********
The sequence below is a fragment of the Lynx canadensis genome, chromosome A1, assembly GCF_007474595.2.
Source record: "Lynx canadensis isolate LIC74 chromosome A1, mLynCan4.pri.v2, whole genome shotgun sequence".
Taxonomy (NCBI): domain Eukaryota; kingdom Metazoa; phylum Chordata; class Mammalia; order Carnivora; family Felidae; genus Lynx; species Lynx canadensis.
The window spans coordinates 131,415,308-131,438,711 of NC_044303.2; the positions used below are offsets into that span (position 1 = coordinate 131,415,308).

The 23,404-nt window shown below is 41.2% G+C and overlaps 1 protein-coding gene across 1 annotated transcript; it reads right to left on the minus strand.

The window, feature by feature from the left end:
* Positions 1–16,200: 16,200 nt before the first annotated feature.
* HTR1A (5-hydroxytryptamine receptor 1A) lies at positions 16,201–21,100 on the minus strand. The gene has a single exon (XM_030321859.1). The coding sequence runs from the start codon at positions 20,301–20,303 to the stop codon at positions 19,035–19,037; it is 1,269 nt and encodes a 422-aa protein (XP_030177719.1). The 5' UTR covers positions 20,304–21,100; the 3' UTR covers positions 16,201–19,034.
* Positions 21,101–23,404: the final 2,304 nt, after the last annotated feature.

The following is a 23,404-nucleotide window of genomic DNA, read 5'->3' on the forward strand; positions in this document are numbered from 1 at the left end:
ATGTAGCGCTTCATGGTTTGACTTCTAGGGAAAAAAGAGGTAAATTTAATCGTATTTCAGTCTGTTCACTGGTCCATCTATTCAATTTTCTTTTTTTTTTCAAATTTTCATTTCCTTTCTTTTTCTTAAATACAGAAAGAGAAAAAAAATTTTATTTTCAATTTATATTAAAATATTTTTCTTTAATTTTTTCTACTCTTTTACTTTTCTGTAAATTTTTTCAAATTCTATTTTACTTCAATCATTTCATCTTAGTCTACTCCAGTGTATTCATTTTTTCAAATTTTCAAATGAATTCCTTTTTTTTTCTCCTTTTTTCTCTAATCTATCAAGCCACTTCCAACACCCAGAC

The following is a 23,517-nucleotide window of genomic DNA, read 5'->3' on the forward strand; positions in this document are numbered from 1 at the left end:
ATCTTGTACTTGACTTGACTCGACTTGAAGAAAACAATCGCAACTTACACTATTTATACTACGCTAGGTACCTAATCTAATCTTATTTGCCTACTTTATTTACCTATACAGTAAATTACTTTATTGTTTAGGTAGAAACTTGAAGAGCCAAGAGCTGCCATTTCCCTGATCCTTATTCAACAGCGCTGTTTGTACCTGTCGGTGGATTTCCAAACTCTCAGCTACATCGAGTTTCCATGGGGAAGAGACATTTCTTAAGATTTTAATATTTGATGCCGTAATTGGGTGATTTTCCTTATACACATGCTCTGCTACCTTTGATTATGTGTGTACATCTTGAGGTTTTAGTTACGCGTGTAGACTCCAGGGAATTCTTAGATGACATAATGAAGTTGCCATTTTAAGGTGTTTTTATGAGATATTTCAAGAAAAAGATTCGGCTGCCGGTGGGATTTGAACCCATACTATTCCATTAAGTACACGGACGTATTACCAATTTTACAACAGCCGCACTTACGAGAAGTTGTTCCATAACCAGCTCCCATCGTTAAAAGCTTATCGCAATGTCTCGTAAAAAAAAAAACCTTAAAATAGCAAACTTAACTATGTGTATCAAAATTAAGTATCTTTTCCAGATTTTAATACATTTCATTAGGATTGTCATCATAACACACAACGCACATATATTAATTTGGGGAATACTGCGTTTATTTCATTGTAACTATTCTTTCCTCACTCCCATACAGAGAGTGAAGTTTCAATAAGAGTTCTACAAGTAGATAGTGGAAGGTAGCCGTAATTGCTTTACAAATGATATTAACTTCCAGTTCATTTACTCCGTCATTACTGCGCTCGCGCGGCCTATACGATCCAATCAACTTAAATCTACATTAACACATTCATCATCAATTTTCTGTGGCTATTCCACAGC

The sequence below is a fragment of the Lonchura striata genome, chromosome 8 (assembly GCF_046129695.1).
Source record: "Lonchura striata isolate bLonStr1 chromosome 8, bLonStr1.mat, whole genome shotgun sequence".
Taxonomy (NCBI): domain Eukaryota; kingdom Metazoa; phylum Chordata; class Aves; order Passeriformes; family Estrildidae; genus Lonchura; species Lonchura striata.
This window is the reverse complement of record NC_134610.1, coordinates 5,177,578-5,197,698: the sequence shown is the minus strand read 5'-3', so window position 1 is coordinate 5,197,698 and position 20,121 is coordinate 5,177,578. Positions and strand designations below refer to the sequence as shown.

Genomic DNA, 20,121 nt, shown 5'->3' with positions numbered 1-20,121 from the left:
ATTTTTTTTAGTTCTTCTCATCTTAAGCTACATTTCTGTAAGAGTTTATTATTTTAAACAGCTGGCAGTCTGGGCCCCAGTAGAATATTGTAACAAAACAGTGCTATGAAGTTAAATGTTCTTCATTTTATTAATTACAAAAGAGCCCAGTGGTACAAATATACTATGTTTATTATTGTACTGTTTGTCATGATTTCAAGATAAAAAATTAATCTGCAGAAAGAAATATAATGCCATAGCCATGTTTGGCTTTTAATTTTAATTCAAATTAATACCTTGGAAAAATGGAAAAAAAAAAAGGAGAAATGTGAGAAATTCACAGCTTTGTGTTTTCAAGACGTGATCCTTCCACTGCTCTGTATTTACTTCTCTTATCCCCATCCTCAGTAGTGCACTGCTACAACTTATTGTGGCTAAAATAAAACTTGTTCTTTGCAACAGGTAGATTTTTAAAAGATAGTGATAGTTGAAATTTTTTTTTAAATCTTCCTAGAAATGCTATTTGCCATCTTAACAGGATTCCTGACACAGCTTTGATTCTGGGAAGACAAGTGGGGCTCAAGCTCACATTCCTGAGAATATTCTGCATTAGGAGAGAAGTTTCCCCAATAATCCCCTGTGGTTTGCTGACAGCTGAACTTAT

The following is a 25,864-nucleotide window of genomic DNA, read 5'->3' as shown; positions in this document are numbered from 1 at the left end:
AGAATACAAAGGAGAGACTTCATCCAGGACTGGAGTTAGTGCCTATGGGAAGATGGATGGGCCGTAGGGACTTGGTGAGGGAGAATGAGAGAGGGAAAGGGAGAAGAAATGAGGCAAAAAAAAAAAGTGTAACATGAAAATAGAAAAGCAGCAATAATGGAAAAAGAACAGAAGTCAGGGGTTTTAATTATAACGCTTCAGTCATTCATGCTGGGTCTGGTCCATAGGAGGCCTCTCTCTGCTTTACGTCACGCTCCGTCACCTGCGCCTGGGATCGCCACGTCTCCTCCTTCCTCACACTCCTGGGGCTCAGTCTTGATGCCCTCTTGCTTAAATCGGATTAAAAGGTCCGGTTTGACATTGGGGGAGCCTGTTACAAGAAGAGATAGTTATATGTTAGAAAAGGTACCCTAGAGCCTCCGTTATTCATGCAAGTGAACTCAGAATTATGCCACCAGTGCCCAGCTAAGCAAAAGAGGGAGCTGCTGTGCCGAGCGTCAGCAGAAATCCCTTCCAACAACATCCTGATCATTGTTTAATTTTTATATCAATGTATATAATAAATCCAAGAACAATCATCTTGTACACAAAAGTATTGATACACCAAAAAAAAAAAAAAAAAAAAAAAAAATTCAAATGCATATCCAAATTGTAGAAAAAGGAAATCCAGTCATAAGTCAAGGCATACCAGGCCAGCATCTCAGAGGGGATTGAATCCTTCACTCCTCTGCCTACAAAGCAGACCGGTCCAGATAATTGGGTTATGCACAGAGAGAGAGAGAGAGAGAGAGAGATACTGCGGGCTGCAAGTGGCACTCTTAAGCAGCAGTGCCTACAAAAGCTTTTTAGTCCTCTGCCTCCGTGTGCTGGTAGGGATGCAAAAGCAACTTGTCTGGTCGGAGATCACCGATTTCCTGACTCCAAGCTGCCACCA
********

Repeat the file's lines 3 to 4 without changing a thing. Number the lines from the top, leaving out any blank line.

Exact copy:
Taxonomy (NCBI): domain Eukaryota; kingdom Metazoa; phylum Chordata; class Mammalia; order Carnivora; family Felidae; genus Lynx; species Lynx canadensis.
The window spans coordinates 131,415,308-131,438,711 of NC_044303.2; the positions used below are offsets into that span (position 1 = coordinate 131,415,308).